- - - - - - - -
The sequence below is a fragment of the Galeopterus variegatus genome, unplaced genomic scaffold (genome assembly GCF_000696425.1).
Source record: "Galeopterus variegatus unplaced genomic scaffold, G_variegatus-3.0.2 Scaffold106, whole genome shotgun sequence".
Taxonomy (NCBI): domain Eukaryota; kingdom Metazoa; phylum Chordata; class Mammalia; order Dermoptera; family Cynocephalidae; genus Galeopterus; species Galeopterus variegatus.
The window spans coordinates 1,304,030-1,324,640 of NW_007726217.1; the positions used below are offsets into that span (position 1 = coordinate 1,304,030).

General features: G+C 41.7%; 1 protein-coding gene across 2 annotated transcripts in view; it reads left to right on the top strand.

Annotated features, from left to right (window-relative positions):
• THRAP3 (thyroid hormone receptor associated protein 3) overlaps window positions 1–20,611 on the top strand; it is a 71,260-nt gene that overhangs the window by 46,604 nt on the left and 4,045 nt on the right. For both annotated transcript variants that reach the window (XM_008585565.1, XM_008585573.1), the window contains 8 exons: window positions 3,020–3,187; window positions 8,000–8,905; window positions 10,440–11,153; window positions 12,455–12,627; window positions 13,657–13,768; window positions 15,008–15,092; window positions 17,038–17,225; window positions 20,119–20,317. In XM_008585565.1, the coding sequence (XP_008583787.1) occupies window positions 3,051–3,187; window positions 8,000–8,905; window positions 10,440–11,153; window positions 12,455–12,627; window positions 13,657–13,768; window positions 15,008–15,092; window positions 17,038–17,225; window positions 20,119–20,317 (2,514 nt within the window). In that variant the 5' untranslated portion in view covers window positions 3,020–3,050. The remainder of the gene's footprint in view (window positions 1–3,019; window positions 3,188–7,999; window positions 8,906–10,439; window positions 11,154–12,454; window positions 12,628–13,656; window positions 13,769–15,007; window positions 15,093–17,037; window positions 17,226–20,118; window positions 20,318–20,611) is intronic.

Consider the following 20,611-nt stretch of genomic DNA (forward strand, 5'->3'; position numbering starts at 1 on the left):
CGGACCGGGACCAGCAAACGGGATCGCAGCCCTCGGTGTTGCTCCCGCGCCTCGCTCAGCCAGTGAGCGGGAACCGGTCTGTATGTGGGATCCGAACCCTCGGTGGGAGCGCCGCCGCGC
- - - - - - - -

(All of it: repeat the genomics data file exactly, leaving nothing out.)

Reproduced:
The sequence below is a fragment of the Galeopterus variegatus genome, unplaced genomic scaffold (genome assembly GCF_000696425.1).
Source record: "Galeopterus variegatus unplaced genomic scaffold, G_variegatus-3.0.2 Scaffold106, whole genome shotgun sequence".
Taxonomy (NCBI): domain Eukaryota; kingdom Metazoa; phylum Chordata; class Mammalia; order Dermoptera; family Cynocephalidae; genus Galeopterus; species Galeopterus variegatus.
The window spans coordinates 1,304,030-1,324,640 of NW_007726217.1; the positions used below are offsets into that span (position 1 = coordinate 1,304,030).

General features: G+C 41.7%; 1 protein-coding gene across 2 annotated transcripts in view; it reads left to right on the top strand.

Annotated features, from left to right (window-relative positions):
• THRAP3 (thyroid hormone receptor associated protein 3) overlaps window positions 1–20,611 on the top strand; it is a 71,260-nt gene that overhangs the window by 46,604 nt on the left and 4,045 nt on the right. For both annotated transcript variants that reach the window (XM_008585565.1, XM_008585573.1), the window contains 8 exons: window positions 3,020–3,187; window positions 8,000–8,905; window positions 10,440–11,153; window positions 12,455–12,627; window positions 13,657–13,768; window positions 15,008–15,092; window positions 17,038–17,225; window positions 20,119–20,317. In XM_008585565.1, the coding sequence (XP_008583787.1) occupies window positions 3,051–3,187; window positions 8,000–8,905; window positions 10,440–11,153; window positions 12,455–12,627; window positions 13,657–13,768; window positions 15,008–15,092; window positions 17,038–17,225; window positions 20,119–20,317 (2,514 nt within the window). In that variant the 5' untranslated portion in view covers window positions 3,020–3,050. The remainder of the gene's footprint in view (window positions 1–3,019; window positions 3,188–7,999; window positions 8,906–10,439; window positions 11,154–12,454; window positions 12,628–13,656; window positions 13,769–15,007; window positions 15,093–17,037; window positions 17,226–20,118; window positions 20,318–20,611) is intronic.

Consider the following 20,611-nt stretch of genomic DNA (forward strand, 5'->3'; position numbering starts at 1 on the left):
CGGACCGGGACCAGCAAACGGGATCGCAGCCCTCGGTGTTGCTCCCGCGCCTCGCTCAGCCAGTGAGCGGGAACCGGTCTGTATGTGGGATCCGAACCCTCGGTGGGAGCGCCGCCGCGC